Brush the tops and inside rim of the pastry with the beaten egg (be generous!). Then roll out the remaining pastry (the 1/3 you left in the bowl) to a diameter of roughly 28cm or 10 inches. Roll this on to the rolling pin and lay out on the pie. Use your fingers to join the base to the top of the pastry, makings a good seal. Use your fingers and thumb to crimp it closed. Brush the entire top with beaten egg (reserve any you don't use). Make some slashes with a kitchen knife in the top of the crust in order to let steam escape. If you're feeling artistic and have some pastry bits left over, you can always add them to the top for decoration like we did.

Bake for approximately 45 minutes. You can release the springform sides as soon as you take it out, the pastry should be cooked enough by now. Brush the sides of the pie with even more of the beaten egg and return the pie to the oven for a final 20 minutes until the whole pie is a rich brown.

The pie is a mighty hearty main course, but you might want to add some veggies as a side dish to break up the meatiness. We served ours with a side of brussels sprouts with buerre blanc sauce. Because why not?

Friday, April 22, 2016

Flatbread with Rosemary, Black Pepper, & Gruyere

We've been in a yeasty revolution at our house recently. Although I used to resist anything yeast-based with the rationale that it took too long and was just too "fiddly", now everything and anything we make seems to involve yeast. I originally turned to flatbreads based specifically on their lack of yeast and the speed which I could make them; however, here we are, in a brave new world, in which I find a flatbread dough quietly rising in the corner of the kitchen two hours before dinner. But there's a reason for all this yeasty madness. Yeast-based stuff is good. Like, really good. Worked properly, it gives a fluffy quality that most of my quick flatbreads, forced to rise with nothing but baking powder and my lazy intentions, failed to capture. So I happily throw this dough together, even on weeknights. It's just too good and, really, too easy not to. 

There are about a million variations on this recipe. We really like the combination of rosemary, pepper, and gruyere (mostly because it happened to be immediately available when we first made them), but really you can add anything to the basic dough. Just be careful of adding anything too wet to the dough, as that will affect its rise and overall consistency. 

Makes: About 8-10 flatbreads

Time: 15 minutes active time, plus 2 hours for rising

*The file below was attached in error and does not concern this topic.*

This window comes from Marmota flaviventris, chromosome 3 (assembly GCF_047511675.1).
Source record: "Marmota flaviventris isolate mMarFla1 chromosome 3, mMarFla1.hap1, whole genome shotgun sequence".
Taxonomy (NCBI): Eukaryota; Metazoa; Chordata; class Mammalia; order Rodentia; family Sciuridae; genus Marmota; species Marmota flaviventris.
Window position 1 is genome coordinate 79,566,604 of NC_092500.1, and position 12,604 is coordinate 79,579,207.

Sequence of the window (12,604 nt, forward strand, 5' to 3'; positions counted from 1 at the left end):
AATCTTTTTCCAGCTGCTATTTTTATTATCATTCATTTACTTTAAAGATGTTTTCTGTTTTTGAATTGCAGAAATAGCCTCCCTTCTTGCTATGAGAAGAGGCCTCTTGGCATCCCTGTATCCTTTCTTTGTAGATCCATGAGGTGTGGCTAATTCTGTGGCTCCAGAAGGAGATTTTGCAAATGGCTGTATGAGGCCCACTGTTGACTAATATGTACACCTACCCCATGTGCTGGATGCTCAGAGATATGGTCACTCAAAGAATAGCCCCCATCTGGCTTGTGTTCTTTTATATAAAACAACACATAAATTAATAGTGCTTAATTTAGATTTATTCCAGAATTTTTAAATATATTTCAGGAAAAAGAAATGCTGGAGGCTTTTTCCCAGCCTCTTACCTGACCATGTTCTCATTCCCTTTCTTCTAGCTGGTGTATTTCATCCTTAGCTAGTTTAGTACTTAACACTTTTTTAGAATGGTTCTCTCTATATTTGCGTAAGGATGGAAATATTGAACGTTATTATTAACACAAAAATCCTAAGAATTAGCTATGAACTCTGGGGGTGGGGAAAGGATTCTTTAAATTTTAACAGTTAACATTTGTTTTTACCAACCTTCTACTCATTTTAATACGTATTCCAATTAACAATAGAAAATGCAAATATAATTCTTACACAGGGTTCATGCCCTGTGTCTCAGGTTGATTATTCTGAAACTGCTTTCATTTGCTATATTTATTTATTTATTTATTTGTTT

2 teaspoons active dry yeast

1 1/4 cups warm water (about room temperature)

3 1/4 cups white bread flour (We used Whole Foods Hard All Purpose White Flour)

1 tablespoon sugar

1 1/4 teaspoon salt

2 tablespoons olive oil, plus more for the griddle

1 tablespoon ground black pepper

1 - 1 1/2 tablespoons rosemary, cut fine

1/4 cup gruyere cheese, shredded


In a medium bowl, combine the yeast and 3/4 cup warm water. Let it stand about 5 minutes or until the yeast has dissolved and/or starts to look frothy. Add remaining 1/2 cup of the water, along with the flour, sugar, salt, black pepper, rosemary, and olive oil. Mix together until a dough forms. Turn the dough out onto a lightly floured work surface. Knead until firm, about 3-4 minutes (this really shouldn't take long).

Lightly oil a bowl and place your kneaded dough into it. Cover with plastic wrap or a kitchen towel and leave it in a warm place. Let it rise until doubled in size, approximately 2 hours.

Divide dough into roughly 8-10 pieces. Roll each dough out until it's a 1/5 inch (give or take) circle. Sprinkle the gruyere onto each piece. 

Heat a cast-iron skillet or other frying pan on high, coating with about 1 tablespoon or more of olive oil. Add each dough piece to griddle, making sure not to crowd them. Cook the flatbreads until they puff up slightly and start to bubble and brown (This usually takes about 1-2 minutes). Turn them over and continue to cook- about 1 minute more. 

Remove from the heat and continue cooking the rounds, adding more oil to the pan as needed. You don't want to add too much oil to the pan, otherwise you may end up "frying" your flatbreads rather than cooking them. Watch out for little bubbles around the sides of the flatbreads where the dough is interacting with the oil- this may mean you have too much oil in the pan.

Thursday, April 21, 2016

Roasted Cauliflower Soup

Even though we're technically making the move out of "soup season", it's hard for me to turn down a good soup, whatever the time of year. Although most cauliflower soups make a puree out of the lovely white vegetable, I tried to keep most of the cauliflower intact in this version. You're left with a good chunky soup at the end of it, what some might call a stew, but really, for me it's just semantics. It's good stuff with good broth.  Don't skimp on the garnishes for this one- although they look like an odd combination, the blend of cheese, tarragon, and the "quick pickle" really elevate the flavors. This soup also works just as well as a vegetarian option, just remove the summer sausage & you're good to go.